NPB news: April 15, 2923

Between the rain and the expected low after Friday’s high of the Roki Sasaki-Yoshinobu Yamamoto showdown, Saturday was a damp day for pro baseball action. It was another rainy day in Hiroshima, while two games under roofs in Hokkaido and Nagoya were played, and for the Hanshin Tigers found themselves in first place.

Sasaki’s sweeper

OK. I never heard of a slider being referred to as a sweeper until Shohei Ohtani struck out Mike Trout with one to end the WBC. But Yu Darvish and Ohtani were busy helping their teammates master it in February and March, and in his first game after he started against Mexico in Japan’s WBC semifinal, Sasaki broke off three of them.

Credit to website CoCoKaraNext for talking about it last week and predicting we’d see more of them, because when Sasaki held Orix to one hit over seven innings and struck out 10 of the first 12 batters he faced, it was instantly a weapon. His fastball so far this year has been a little better than it was a year ago, and his command of the splitter better as well, so it hardly seems fair. But Sasaki had guys swinging out of their shoes on pitches they missed by a foot.

Sasaki and Yamamoto comps

Saturday morning’s news was about MLB comps for Sasaki and Yamamoto as explained by writers covering MLB relaying what they’ve heard from U.S. teams, while mentioning there were scouts from eight MLB teams in Chiba. The way the headline was written, it sounded like the scouts were telling reporters what their comps were.

It’s not like this never happens, but it rarely happens in a public setting where they might be overheard. Instead, it quoted The Los Angeles Times’ Dylan Hernandez as saying an American League general manager had called Sasaki’s fastball the best in the world and better than Jacob DeGrom’s, while Yamamoto’s pitchability was on a par with Zach Greinke.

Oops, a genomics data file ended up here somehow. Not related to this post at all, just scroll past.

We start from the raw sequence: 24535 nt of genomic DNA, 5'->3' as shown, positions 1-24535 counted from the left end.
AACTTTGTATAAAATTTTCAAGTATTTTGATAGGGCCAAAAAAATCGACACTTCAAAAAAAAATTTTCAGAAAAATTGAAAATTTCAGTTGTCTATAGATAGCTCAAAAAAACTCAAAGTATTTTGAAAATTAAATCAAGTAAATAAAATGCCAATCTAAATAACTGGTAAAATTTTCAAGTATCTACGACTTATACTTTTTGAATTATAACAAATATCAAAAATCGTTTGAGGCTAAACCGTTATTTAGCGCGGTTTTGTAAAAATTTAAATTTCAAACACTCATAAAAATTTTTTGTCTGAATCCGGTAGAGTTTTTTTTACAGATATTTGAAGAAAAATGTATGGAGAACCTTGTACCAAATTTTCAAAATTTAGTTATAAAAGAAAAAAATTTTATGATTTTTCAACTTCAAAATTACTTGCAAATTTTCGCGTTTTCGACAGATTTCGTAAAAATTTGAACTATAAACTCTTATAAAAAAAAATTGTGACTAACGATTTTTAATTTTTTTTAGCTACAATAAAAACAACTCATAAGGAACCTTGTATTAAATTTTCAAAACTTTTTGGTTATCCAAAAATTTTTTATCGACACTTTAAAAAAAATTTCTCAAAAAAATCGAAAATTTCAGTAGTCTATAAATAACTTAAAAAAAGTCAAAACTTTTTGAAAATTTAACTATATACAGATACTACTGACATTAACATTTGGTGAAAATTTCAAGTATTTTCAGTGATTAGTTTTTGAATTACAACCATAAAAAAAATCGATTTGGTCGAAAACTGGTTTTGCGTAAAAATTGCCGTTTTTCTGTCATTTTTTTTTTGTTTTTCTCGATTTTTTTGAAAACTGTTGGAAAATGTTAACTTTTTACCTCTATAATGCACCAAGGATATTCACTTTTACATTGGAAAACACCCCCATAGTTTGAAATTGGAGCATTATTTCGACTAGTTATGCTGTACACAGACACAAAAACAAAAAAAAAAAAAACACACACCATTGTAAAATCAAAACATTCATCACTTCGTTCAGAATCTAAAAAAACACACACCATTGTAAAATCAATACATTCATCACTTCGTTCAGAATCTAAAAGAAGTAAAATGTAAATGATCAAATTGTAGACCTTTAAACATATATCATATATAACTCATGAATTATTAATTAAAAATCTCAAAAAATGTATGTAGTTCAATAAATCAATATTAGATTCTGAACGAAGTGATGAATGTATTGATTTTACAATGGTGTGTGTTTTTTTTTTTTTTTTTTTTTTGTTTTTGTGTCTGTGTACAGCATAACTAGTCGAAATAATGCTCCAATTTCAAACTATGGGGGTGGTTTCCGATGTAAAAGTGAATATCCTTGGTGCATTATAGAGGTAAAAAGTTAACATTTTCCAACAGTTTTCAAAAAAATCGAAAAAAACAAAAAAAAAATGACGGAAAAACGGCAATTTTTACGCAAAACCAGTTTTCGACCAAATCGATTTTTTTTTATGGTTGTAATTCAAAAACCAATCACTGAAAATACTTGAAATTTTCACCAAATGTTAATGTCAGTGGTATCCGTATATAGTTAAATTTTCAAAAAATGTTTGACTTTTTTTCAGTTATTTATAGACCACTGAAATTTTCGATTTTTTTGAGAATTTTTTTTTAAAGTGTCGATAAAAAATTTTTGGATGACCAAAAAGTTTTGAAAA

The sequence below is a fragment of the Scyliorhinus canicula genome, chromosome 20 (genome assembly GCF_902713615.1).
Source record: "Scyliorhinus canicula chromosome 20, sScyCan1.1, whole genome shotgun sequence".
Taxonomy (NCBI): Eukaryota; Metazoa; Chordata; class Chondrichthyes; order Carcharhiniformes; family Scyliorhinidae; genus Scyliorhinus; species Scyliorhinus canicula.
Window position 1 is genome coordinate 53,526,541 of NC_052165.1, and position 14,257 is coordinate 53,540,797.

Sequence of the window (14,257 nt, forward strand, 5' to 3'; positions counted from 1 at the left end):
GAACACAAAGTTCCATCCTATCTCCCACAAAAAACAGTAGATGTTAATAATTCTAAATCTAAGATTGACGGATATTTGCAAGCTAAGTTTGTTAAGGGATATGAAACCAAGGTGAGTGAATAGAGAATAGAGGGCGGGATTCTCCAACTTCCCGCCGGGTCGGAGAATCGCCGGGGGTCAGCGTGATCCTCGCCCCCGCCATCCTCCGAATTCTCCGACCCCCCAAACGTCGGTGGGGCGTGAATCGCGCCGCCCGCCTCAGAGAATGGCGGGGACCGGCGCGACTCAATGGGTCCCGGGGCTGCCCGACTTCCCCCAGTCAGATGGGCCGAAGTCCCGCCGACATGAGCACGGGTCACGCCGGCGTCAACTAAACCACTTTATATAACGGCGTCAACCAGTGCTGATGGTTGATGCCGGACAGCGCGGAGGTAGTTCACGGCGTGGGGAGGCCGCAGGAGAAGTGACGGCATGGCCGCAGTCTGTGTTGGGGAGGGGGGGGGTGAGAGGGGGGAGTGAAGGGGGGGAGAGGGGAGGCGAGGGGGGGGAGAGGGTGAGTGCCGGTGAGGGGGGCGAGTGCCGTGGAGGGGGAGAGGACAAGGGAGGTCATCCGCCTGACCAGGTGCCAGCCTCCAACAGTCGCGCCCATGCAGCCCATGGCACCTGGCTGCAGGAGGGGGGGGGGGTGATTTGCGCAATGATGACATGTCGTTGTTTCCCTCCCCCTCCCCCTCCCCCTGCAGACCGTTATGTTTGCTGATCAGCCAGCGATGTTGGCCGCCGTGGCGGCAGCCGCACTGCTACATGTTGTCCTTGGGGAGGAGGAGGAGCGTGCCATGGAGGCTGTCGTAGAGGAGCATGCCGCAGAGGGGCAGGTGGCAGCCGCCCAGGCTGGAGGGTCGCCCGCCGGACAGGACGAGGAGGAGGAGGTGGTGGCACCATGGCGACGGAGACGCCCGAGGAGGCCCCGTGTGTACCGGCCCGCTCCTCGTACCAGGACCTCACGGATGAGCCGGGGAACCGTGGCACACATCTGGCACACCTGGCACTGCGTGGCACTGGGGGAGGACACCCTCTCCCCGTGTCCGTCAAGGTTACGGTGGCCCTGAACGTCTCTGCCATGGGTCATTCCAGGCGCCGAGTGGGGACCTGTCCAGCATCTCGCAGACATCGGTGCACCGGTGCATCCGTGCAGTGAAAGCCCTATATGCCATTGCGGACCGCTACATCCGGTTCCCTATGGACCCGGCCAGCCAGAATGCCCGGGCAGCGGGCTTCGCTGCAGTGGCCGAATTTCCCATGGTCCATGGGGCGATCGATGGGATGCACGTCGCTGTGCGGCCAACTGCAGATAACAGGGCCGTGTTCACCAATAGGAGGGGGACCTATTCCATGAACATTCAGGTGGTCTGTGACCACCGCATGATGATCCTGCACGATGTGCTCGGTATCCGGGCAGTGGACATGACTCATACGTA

And since hyperbole was the flavor of the day, Ben Verlander was a necessary source, with Justin’s brother spouting on Friday’s matchup being the greatest in PL history. It might have been, but I doubt Verlander’s qualified to cast that out as fact considering all the great PL pitchers over the past 70 years, while Verlander is probably better positioned to say Sasaki’s on the same level with his brother Justin.

Saturday’s games

Carp 5, Swallows 4: At New Hiroshima Citizens Stadium, one out from preserving his fourth one-run lead of the season and nailing down his fifth save in five tries, new Swallows closer Kazuto Taguchi walked Shota Dobayashi and served up Shogo Akiyama’s first homer of the year, a sayonara walk-off shot.

Ryoma Nishikawa also homered for the Carp, while first baseman Ryan McBroom saved a run by nailing the runner at the plate on a sixth-inning safety squeeze when the Swallows went on to score two runs anyway.

The stupid exaggerated headline of the day was that Yakult’s loss put manager Akinobu Okada’s Tigers in sole possession of first place for the first time in 5,305 days, which is silly because the Tigers were in first place for much of the 2021 season. That headline meant, of course, that the Tigers had not been in first place under Okada, since he last managed the team in 2008.

Giants 6, Dragons 2: At Nagoya Stadium, Foster Griffin (2-1) allowed two runs over 2-1/3 innings to beat Chunichi for the second time this season and extended Yomiuri’s lead to 2-0 with a second-inning sacrifice fly. Takumi Oshiro homered to make it 3-0 in the fourth off Japan WBC teammate Hiroto Takahashi (1-1). Chunichi narrowed the gap to a run, but an error extended the inning and Kazuma Okamoto’s two-out two-run double highlighted a three-run ninth.

Lions 10, Fighters 0: At Kitahiroshima Taxpayers Burden Field, Kona Takahashi (2-0) remains one of those pitchers who has been locked in this spring along with Roki Sasaki and Yakult’s Yasuhiro Ogawa. He walked four but allowed just one hit over seven runs and lowered his ERA to 0.39 over 23 innings.

New Lions David McKinnon and Mark Payton had run scoring hits off Naoyuki Uwasawa (1-1) to make it 3-0 in the fourth, and Uwasawa was allowed to struggle for 43 sixth-inning pitches, only leaving after issuing his second straight bases-loaded walk to the last two hitters in the Lions order.

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